Go to the Globe and Mail homepage

Jump to main navigationJump to main content

Lowering Ontario gasoline taxes would increase consumption and cost the provincial government about $500-million a year. (Moe Doiron/Moe Doiron/The Globe and Mail)
Lowering Ontario gasoline taxes would increase consumption and cost the provincial government about $500-million a year. (Moe Doiron/Moe Doiron/The Globe and Mail)

A majority of Toronto-area residents back lakeshore tunnel toll road, poll shows Add to ...

Nine out of 10 people in Toronto and the surrounding region think traffic congestion has reached “crisis proportions” and they are increasingly willing to consider radical solutions to gridlock, a new poll suggests.

A majority would even support the construction of an underground pay-as-you-go option to the Gardiner Expressway, according to the survey by Environics Research that was made available to The Globe and Mail

The study found that 52 per cent “somewhat support” and 26 per cent “strongly support” building a subterranean toll highway from the Humber River to the Don Valley Parkway underneath the Gardiner.

The idea is far-fetched – at about 12 kilometres, such a project would be one of the longest road tunnels in the world – but the apparent support is further evidence Torontonians and suburbanites alike are ready to put all options on the table to solve the region’s transportation crunch.

“Transportation and transit issues are so very much at the forefront of peoples’ minds that there’s a willingness to look at all sorts of creative and innovative solutions to the problems that face this city,” said Darren Karasiuk, vice-president of corporate and public affairs at Environics.

Perhaps most surprisingly, levels of support for the idea are relatively consistent across all the GTA’s municipalities and various demographic groups, including age, income and education levels. In the city, support for the idea sits at 77 per cent; in the 905, it is 80 per cent.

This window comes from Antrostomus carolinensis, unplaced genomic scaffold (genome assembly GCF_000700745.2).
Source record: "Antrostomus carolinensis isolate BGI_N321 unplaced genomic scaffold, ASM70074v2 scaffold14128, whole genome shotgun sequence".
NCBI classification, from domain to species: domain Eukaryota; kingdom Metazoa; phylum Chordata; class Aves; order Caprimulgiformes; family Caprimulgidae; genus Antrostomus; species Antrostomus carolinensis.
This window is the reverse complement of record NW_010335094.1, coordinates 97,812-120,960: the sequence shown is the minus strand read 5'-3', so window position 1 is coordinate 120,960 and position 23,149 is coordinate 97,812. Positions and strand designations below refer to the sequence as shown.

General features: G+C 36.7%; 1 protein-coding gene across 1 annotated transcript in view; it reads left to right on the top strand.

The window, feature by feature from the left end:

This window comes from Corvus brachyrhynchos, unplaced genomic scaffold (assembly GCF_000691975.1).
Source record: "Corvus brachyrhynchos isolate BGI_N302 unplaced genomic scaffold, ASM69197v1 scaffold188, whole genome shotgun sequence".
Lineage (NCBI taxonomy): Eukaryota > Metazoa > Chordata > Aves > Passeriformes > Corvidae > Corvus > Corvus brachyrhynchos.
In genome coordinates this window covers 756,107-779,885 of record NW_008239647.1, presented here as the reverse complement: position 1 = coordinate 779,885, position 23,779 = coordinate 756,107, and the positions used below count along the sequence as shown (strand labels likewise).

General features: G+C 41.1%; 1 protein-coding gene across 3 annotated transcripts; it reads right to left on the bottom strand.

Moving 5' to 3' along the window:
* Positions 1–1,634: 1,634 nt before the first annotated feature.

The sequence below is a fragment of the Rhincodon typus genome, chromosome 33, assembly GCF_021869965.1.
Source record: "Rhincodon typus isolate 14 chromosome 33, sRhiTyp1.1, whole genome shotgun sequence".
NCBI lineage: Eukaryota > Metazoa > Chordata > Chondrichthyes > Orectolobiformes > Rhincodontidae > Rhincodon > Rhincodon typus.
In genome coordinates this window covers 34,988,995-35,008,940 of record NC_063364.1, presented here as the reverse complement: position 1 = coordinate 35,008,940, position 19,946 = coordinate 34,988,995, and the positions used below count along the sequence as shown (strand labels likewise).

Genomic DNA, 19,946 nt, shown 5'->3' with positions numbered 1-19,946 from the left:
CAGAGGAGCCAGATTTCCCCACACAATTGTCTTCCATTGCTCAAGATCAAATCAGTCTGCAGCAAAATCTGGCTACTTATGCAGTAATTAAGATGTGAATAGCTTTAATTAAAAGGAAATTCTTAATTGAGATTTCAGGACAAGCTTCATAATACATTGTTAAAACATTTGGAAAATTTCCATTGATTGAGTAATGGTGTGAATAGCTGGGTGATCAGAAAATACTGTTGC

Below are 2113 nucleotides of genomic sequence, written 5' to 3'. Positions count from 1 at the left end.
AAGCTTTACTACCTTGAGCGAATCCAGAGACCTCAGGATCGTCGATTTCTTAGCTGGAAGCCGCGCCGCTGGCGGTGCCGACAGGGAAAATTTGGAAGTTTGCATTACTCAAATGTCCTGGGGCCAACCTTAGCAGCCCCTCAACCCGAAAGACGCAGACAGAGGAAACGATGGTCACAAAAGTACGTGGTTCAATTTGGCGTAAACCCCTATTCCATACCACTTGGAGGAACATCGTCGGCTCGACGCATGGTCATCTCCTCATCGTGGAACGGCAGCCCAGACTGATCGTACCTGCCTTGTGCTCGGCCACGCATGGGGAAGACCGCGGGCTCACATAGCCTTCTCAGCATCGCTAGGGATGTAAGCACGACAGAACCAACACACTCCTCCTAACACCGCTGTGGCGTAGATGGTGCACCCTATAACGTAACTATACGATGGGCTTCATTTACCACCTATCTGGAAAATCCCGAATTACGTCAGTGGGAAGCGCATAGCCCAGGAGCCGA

“The thing that’s most surprising is that in Toronto proper, you have high support for this, when by all rights, they are the people who will benefit least,” Mr. Karasiuk said. “There’s a recognition that clearly this is a regional issue.”

As part of the same poll, 90 per cent of respondents agreed that GTA traffic had “reached crisis proportions” – an increase of more than 20 per cent from a similar poll in late 2010.

These findings could indicate that the raucous debates over transit planning at City Hall in recent months have been shifting public perception of the city’s transport problems.

This new poll is consistent with previous Environics research that suggested GTA residents would support a new sales tax to pay for transit and other infrastructure.

Taken together, the surveys suggest politicians may have more latitude when proposing ideas for fixing the city’s traffic woes. So far, civic and provincial leaders have been largely allergic to championing extra tolls or taxes, revenue tools that have been used in other cities.

The consequences of the GTA’s gridlock are drastic: The Toronto Board of Trade estimates the region suffers $6-billion in lost productivity every year because so many people are stuck in traffic or navigating the overloaded public-transit network.

The Environics poll consisted of an online panel of 1,042 people chosen to represent the demographic makeup of the GTA. For this method, a margin of error cannot be calculated. Respondents were asked whether they “strongly support,” “somewhat support,” “somewhat oppose” or “strongly oppose” the underground toll highway concept.

In the know

Most popular videos »

Highlights

More from The Globe and Mail

Most popular